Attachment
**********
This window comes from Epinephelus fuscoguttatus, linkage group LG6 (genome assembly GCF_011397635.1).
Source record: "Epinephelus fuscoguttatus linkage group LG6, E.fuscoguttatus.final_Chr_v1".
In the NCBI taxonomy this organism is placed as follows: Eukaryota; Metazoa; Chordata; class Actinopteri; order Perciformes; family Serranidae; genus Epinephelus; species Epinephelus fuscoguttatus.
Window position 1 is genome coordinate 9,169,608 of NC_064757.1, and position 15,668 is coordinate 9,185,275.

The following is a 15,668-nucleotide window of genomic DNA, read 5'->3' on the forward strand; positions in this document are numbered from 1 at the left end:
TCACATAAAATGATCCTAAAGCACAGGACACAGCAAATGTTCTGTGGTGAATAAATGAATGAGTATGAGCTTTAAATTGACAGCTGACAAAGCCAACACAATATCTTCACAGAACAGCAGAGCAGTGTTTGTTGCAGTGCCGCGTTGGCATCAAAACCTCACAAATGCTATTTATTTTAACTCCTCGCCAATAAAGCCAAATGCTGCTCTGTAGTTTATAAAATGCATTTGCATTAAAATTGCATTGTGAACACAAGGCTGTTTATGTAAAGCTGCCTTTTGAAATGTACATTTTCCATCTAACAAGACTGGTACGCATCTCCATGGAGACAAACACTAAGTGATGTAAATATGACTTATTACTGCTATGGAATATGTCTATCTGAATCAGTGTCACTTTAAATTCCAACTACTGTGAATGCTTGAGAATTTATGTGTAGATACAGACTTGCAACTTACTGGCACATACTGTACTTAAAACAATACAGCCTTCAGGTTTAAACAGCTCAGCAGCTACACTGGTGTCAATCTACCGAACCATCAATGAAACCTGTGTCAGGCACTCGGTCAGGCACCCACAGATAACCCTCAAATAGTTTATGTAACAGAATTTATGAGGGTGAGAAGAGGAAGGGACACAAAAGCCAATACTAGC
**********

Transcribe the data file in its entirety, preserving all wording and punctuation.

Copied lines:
This window comes from Epinephelus fuscoguttatus, linkage group LG6 (genome assembly GCF_011397635.1).
Source record: "Epinephelus fuscoguttatus linkage group LG6, E.fuscoguttatus.final_Chr_v1".
In the NCBI taxonomy this organism is placed as follows: Eukaryota; Metazoa; Chordata; class Actinopteri; order Perciformes; family Serranidae; genus Epinephelus; species Epinephelus fuscoguttatus.
Window position 1 is genome coordinate 9,169,608 of NC_064757.1, and position 15,668 is coordinate 9,185,275.

The following is a 15,668-nucleotide window of genomic DNA, read 5'->3' on the forward strand; positions in this document are numbered from 1 at the left end:
TCACATAAAATGATCCTAAAGCACAGGACACAGCAAATGTTCTGTGGTGAATAAATGAATGAGTATGAGCTTTAAATTGACAGCTGACAAAGCCAACACAATATCTTCACAGAACAGCAGAGCAGTGTTTGTTGCAGTGCCGCGTTGGCATCAAAACCTCACAAATGCTATTTATTTTAACTCCTCGCCAATAAAGCCAAATGCTGCTCTGTAGTTTATAAAATGCATTTGCATTAAAATTGCATTGTGAACACAAGGCTGTTTATGTAAAGCTGCCTTTTGAAATGTACATTTTCCATCTAACAAGACTGGTACGCATCTCCATGGAGACAAACACTAAGTGATGTAAATATGACTTATTACTGCTATGGAATATGTCTATCTGAATCAGTGTCACTTTAAATTCCAACTACTGTGAATGCTTGAGAATTTATGTGTAGATACAGACTTGCAACTTACTGGCACATACTGTACTTAAAACAATACAGCCTTCAGGTTTAAACAGCTCAGCAGCTACACTGGTGTCAATCTACCGAACCATCAATGAAACCTGTGTCAGGCACTCGGTCAGGCACCCACAGATAACCCTCAAATAGTTTATGTAACAGAATTTATGAGGGTGAGAAGAGGAAGGGACACAAAAGCCAATACTAGC